A piece I drafted up in a few hours. It turned out to be somewhat more prosaic than I would have liked, but I hope you enjoy it. I was not sure what
to title this story, so I simply gave it the standard treatment.
Although he could have been no more than five years old, the child appeared wizened as an old man. He was severely emaciated, his skin sagging
pitifully from his bones. In cruel contrast to his feeble limbs, his belly protruded because it had not shrunk in proportion to the rest of the body.
His face was a skeletal mask, lifeless eyes within gaunt sockets. He could not cry, for he had no tears to shed. He was dying of thirst.
There he stood, in a line with some other people, some young, some old. I was there, yes, I was there under the cover of a disguise, but even then had
I never before felt so naked. Perhaps it was a trick of the light. Perhaps I had imagined it.
The child had looked at me, right in my eyes, before he died.
And there I was on my bed in my quarters. I shook myself from sleep, and tried to stand up. Immediately I regretted it.
"Don't stand up so quickly. You're going to faint," said Richard, putting a gentle hand on my shoulder.
I sat down on my bed. Shut out the world, waited for it to stop. What's the use? It will never stop. Richard merely stood there patiently while I
regained the strength to speak. "You are my most trusted... friend," I began. "My confidante. You are the only one who knows my name and my true
identity. Yet, I fear I have been discovered." I swallowed hard to keep the nausea at bay. "I saw... it. Again."
He nodded, understanding, but he was powerless to help me. "Let me put your fears to rest, my friend." The best he could do was recite a speech, one
which he knew that I had already heard many times. "The downfall of every power structure has been its visibility. Therefore, we are invisible - we do
not outwardly display wealth or power. Our knowledge is our wealth, and our secrecy is our power.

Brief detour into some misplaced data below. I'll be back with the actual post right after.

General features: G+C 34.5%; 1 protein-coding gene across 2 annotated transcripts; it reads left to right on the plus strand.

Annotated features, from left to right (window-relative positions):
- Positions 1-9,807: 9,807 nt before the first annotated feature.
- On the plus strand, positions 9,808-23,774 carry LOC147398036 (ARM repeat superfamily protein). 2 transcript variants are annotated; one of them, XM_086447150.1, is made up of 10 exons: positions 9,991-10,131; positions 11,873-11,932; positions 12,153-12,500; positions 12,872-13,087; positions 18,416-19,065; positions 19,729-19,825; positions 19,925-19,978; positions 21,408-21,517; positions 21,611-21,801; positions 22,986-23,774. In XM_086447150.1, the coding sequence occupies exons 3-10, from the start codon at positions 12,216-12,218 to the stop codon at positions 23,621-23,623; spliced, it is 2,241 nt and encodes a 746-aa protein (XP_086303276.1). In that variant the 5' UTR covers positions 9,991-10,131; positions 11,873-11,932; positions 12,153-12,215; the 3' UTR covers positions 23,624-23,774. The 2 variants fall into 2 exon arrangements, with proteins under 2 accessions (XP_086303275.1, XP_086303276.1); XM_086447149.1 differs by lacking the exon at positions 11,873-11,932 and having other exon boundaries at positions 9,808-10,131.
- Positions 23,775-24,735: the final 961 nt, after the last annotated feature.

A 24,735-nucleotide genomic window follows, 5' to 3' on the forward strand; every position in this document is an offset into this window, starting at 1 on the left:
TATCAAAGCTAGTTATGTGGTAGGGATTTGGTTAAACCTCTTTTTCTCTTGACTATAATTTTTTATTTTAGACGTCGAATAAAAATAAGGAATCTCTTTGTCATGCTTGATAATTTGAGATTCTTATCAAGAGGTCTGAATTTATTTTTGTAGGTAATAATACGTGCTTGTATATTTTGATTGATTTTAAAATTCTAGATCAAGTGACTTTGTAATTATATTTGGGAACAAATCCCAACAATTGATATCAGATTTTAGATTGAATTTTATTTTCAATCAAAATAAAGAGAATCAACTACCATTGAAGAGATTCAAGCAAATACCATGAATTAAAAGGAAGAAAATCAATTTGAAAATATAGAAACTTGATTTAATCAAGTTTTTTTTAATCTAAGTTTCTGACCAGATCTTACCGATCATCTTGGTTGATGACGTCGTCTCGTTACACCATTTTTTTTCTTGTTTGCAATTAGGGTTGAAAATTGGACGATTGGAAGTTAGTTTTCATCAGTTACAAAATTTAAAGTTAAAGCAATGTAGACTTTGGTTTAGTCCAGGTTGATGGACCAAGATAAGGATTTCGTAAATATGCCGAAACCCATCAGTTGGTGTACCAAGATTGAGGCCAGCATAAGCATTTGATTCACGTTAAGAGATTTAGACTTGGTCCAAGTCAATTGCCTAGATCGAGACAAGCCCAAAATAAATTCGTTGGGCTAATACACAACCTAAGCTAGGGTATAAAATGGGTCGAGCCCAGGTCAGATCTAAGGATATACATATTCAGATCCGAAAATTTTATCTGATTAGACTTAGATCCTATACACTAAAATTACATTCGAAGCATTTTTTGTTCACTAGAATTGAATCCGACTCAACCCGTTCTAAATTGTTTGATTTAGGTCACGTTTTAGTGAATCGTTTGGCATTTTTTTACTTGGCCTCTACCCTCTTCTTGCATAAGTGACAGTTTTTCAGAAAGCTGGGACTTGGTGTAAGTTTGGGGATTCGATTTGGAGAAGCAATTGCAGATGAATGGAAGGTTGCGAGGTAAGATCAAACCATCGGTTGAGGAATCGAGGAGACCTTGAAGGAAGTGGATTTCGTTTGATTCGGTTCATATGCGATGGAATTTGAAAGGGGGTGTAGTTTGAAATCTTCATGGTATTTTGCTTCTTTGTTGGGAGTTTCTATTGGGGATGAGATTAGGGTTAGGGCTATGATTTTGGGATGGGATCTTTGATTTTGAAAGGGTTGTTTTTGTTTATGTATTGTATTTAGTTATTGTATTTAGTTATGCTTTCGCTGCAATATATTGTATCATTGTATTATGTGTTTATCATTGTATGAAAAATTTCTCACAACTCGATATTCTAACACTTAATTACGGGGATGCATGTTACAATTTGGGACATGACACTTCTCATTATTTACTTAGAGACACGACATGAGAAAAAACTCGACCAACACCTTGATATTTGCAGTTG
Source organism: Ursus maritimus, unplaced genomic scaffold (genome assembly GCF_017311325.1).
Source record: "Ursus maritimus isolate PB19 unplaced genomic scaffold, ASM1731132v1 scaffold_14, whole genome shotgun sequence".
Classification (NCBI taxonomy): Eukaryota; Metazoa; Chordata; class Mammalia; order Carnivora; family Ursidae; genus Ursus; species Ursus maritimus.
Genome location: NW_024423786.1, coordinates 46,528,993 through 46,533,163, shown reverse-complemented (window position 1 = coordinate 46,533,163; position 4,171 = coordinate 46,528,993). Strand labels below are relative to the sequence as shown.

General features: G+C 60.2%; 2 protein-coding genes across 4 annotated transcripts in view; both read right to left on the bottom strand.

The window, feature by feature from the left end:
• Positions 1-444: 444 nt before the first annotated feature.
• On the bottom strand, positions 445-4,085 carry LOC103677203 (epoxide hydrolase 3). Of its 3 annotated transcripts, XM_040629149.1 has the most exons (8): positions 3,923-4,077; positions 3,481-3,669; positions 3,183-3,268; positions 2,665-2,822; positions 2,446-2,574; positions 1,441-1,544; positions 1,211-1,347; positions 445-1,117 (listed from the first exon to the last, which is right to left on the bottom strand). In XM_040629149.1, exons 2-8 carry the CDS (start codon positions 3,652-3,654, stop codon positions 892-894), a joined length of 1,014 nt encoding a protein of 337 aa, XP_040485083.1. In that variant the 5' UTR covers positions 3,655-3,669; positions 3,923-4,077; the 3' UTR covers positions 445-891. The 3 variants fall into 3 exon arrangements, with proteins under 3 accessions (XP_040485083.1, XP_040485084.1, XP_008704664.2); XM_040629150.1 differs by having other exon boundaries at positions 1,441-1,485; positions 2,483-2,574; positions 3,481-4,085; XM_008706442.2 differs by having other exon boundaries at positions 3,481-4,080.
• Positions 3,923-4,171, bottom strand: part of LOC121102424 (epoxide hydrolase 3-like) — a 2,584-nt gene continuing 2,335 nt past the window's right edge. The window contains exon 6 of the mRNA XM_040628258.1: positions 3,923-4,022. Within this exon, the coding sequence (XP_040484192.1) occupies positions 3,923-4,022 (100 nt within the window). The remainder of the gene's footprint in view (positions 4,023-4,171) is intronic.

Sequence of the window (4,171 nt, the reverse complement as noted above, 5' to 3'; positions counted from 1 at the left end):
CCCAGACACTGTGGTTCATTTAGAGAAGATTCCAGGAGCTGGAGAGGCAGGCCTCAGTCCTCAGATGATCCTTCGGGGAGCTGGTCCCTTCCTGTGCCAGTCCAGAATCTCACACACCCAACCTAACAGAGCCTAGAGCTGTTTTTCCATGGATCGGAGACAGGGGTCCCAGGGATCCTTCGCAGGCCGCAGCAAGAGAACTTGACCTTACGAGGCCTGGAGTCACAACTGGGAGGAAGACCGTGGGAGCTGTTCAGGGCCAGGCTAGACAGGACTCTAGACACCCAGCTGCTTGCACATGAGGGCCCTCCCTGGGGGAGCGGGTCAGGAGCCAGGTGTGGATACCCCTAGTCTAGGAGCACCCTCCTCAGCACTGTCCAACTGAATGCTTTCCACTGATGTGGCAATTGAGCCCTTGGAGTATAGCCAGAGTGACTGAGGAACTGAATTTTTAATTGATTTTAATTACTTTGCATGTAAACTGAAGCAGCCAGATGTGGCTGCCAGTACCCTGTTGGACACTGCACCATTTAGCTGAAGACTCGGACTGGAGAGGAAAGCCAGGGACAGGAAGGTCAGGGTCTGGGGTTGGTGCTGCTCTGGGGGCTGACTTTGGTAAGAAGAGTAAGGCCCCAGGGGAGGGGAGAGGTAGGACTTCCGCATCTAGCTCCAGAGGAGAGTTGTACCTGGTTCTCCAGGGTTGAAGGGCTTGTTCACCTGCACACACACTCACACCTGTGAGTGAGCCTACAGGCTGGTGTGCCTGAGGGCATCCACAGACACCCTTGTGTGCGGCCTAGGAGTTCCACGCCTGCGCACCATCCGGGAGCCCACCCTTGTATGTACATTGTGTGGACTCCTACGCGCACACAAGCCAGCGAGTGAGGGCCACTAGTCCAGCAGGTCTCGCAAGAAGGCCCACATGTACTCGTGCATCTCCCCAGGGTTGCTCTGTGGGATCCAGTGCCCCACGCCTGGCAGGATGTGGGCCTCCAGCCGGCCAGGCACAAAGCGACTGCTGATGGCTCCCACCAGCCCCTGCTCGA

"We engender conflict and distrust among the populace through our network of agents; we act through the populace, and thus our hand is hidden. We make
ourselves myth. We obscure ourselves with layers upon layers of fictional identities and false leads, all according to guidelines laid down by
yourself." He bowed his head in acknowledgement. "Have no fear, for you are as safe as can be."
Richard waited for my response. His face betrayed worry in spite of his best efforts. I stared blankly into space. The lifeless eyes stared back at
me. "Yes," I finally replied. "But from what?"
Brazil, formerly among the most water-rich states, had lost over three-quarters of its fresh water supply due to the dumping of toxic chemicals.
Several corporations were revealed to have been dumping for decades. For years afterward people spoke in hushed whispers about whether or not the
government was complicit, but no one came close to the mark.
Russia was home to one of the largest sources of fresh water in the world: Lake Baikal. The government of Russia had decided to build a nuclear plant
near the lake despite criticism from all directions. People argued endlessly about why the government did this, but to what avail? Thirty years had
passed since its construction, and the time finally had come. I had inherited the honour of seeing the final stage of the plan enacted.
Other events contributed to the dwindling of the global water supply, some acute and others chronic. Over the course of decades, dumping had done
irreversible damage to Lake Victoria in Africa just as it had done for the Amazon ecosystem. Despite protest from local citizens the United States